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Have a question? Ask our Home Buying expert.

Have questions? Email Send your question to mlerner@smartasset.com

Ask Our Home Buying Expert

Have a question? Ask our Home Buying expert.

Have questions? Email Send your question to mlerner@smartasset.com

Fixed-Rate Mortgages

Buying a house is often an exciting milestone. With so many decisions to make, though, it can also be quite stressful. Figuring out whether to go with a fixed- or an adjustable-rate mortgage is a key element of the process. Before you settle on either option, it helps to know as much as possible about the fixed-rate mortgage loan.

Check out our mortgage calculator.

What Is a Fixed-Rate Mortgage?

The fixed-rate mortgage is the kind of home loan that’s free of surprises. Once you’re approved for a mortgage, the interest rate that you agree to is set in stone. You’ll know exactly how much you’ll be paying and your rates won’t change or jump from one month to the next.

That’s simple enough, right? Of course, you can’t talk about a fixed-rate mortgage without understanding how its counterpart works. On the flip side, adjustable-rate mortgages (which are also referred to as variable-rate or floating-rate mortgages) have fluctuating interest rates.

While you might start out paying very little interest as a new homeowner, over time you could be handing over a much higher amount of money each month if your interest rate increases. Adjustable-rate mortgages generally come with low introductory interest rates and a period in which that rate stays fixed. After that initial period of, say, five years, your interest rate is subject to change (up to a certain limit).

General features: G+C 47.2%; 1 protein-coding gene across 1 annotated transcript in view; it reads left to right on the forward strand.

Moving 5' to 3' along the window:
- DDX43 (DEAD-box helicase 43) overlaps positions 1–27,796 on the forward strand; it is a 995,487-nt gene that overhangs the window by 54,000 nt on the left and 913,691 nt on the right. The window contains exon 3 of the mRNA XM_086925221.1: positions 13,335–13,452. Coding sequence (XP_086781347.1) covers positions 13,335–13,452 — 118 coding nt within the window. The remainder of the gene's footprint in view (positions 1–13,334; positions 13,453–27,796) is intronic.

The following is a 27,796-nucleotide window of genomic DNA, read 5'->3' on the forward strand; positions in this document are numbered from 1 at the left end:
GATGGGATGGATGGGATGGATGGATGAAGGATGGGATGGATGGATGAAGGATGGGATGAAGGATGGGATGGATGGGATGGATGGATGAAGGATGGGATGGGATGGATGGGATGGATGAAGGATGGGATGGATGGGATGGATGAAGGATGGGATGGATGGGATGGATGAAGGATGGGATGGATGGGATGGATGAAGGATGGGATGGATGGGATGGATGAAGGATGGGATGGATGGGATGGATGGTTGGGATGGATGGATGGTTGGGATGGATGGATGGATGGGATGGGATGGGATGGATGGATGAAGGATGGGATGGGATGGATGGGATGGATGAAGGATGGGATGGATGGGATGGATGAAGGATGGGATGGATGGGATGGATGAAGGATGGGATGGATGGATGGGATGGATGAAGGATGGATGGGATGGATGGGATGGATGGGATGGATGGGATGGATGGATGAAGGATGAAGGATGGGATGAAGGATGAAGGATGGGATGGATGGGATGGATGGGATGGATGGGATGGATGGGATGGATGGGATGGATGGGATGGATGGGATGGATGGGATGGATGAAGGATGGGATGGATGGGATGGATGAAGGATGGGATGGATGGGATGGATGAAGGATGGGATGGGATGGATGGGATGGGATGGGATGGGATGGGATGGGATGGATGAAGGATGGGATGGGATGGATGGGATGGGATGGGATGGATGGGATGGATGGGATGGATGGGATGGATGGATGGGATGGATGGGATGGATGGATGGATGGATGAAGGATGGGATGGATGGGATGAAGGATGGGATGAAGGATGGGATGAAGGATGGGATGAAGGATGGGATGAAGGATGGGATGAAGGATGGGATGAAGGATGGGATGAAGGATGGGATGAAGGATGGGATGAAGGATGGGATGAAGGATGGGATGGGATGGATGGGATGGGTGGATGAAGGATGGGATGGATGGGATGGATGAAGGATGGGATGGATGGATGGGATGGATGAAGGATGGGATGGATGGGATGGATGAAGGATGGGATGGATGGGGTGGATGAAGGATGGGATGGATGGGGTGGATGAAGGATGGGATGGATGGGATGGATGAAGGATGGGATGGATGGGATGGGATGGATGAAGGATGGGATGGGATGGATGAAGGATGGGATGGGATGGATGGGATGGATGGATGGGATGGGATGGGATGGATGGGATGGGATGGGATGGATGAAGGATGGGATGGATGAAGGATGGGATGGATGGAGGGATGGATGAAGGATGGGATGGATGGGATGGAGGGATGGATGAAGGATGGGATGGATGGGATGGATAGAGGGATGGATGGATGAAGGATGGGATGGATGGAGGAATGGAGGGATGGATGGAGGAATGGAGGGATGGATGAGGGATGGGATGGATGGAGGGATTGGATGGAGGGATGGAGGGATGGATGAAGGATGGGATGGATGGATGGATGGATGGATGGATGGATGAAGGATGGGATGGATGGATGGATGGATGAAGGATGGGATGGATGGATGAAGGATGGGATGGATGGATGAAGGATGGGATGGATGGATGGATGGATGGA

If rates on fixed-rate mortgages seem too high for you, perhaps a loan with an adjustable interest rate would be a better fit. The interest rate under an adjustable-rate mortgage could be lower than it would be with a fixed-rate mortgage loan, at least in the beginning. Or, if interest rates go down (unlikely these days but it’s happened in the past), holders of variable-rate mortgages stand to gain.

Overall, the interest rate you’re eligible for depends on multiple factors: the location of your home, the amount of your down payment, the length of your loan term, your credit score as well as what’s happening in the housing market and with overall interest rates.

Other components that come into play include the sale price of your home, the size of your loan and whether your loan is a jumbo loan or a mortgage from the Federal Housing Administration (FHA) or the Department of Veterans Affairs (VA).

Find out now: How much mortgage can I afford?

When to Sign Up for a Fixed-Rate Mortgage

Fixed-Rate Mortgages

Although they’re the most popular type of home loan, fixed-rate mortgages only work for certain people. If you’re a first-time homebuyer and all of the mortgage terms sound like jibberish to you, a fixed-rate mortgage is generally the easier, more straightforward way to go.